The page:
Containerization and New South Wales

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APRIL 19, 2012

RICHARD G. HAMERMESH
SUNRU YONG

Meli Marine
It was past midnight, but David Tian, CEO of Singapore-based Meli Marine, could not sleep. The next board meeting was just two weeks away in early February 2008. Edwin Chang, the founder of the company and chairman of the board, had called earlier to hear Tian’s assessment of a potential acquisition. “This could be the biggest turning point in Meli’s history,” Chang had said. “Are we ready to become a global player?” Tian had to admit that he had not yet reached a conclusion. The acquisition under consideration was of the vessel assets of an indirect competitor, Teeh-Sah Holdings. Tee-Sah operated a container carrier business in the trans-Pacific, Asia-to-North America shipping lanes. It had announced in late 2007 that it would exit the vessel operations business to concentrate on its much larger terminal-management operations, and it was selling 16 ships with an average capacity of 4,500 TEUs1 each. Meli Marine was a leading container carrier in the intra-Asia market, but it had no presence on the major Asia-North America sea lanes. Initial discussions with Teeh-Sah indicated that pricing for the 16 vessels would be attractive. The question that David Tian had not yet answered was whether entering the Asia-North America market was the right move for Meli Marine.

The Container Shipping Industry
The cargo shipping industry provides the links required for global commerce, making physical international trade possible. Rail, road, and air transport are used where geography or cargo-type permit, but global trade relies primarily on trans-oceanic shipping. This industry is comprised of four main segments: (1) container shipping, (2) roll-on, roll-off (also known as “ro-ro”) used especially for vehicles, (3) industrial or bulk shipping for commodities such as steel and grains, and (4) tanker shipping for natural gas, oil, and chemicals. Container shipping, provided by Danish giant Maersk, France’s CMA-CGM, and many other firms, can be used for any cargo that can be boxed into a shipping container: consumer goods, food products, industrial machinery, intermediate goods, and more.

1 TEUs is the industry acronym for “twenty-foot equivalent units” and is the unit of measurement for vessel capacity. FEUs (“forty-foot equivalent units”) is commonly used to measure shipment volume. Both TEU and FEU refer to standard container sizes of 20’ and 40’, respectively.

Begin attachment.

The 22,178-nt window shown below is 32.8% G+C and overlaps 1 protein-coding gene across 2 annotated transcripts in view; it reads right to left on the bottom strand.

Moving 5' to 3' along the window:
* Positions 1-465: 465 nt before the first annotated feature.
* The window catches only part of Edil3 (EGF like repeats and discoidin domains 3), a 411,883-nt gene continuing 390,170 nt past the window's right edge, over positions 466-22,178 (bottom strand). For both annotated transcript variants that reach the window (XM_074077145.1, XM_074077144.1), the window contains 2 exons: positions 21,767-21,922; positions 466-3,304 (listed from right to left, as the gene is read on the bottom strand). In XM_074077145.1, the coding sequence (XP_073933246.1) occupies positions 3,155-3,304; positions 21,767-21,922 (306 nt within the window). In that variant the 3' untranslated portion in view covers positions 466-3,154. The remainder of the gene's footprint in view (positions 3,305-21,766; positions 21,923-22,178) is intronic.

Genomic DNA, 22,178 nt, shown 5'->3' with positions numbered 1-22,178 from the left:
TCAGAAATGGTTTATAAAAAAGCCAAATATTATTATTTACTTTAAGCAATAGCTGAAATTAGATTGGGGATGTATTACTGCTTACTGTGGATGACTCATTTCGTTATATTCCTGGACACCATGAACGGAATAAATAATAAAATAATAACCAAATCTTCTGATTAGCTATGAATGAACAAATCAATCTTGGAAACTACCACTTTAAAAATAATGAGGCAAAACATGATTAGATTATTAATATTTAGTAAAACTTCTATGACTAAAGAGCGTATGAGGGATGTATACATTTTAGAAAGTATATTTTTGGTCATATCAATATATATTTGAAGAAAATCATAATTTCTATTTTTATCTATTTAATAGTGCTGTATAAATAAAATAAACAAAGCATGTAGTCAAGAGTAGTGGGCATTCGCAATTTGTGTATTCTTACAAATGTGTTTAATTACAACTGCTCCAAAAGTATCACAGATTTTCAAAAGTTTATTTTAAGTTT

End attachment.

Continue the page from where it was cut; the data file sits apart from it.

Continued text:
________________________________________________________________________________________________________________ HBS Professor Richard G. Hamermesh and writer Sunru Yong prepared this case solely as a basis for class discussion and not as an endorsement, a source of primary data, or an illustration of effective or ineffective management. This case, though based on real events, is fictionalized, and any resemblance to actual persons or entities is coincidental. There are occasional references to actual companies in the narration. Copyright © 2012 President and Fellows of Harvard College. To order copies or request permission to reproduce materials, call 1-800-545-7685, write Harvard Business Publishing, Boston, MA 02163, or go to http://www.hbsp.harvard.edu. This publication may not be digitized, photocopied, or otherwise reproduced, posted, or transmitted, without the permission of Harvard Business School.

This document is authorized for use only in STRE5603 - Global Business Strategy and Management s1.2013 by Allya P Koesoema at University of New South Wales from February 2013 to August 2013.

4426 | Meli Marine

The shipping container first came into use in 1956. The innovation provided shippers with a standardized steel “box” that kept goods sealed and secured. Furthermore, it was intermodal, meaning it could be quickly unloaded and easily transferred between ship, rail, and truck. The trend towards “containerization” accelerated in the 1980s and 1990s, and by the early 2000s, approximately...
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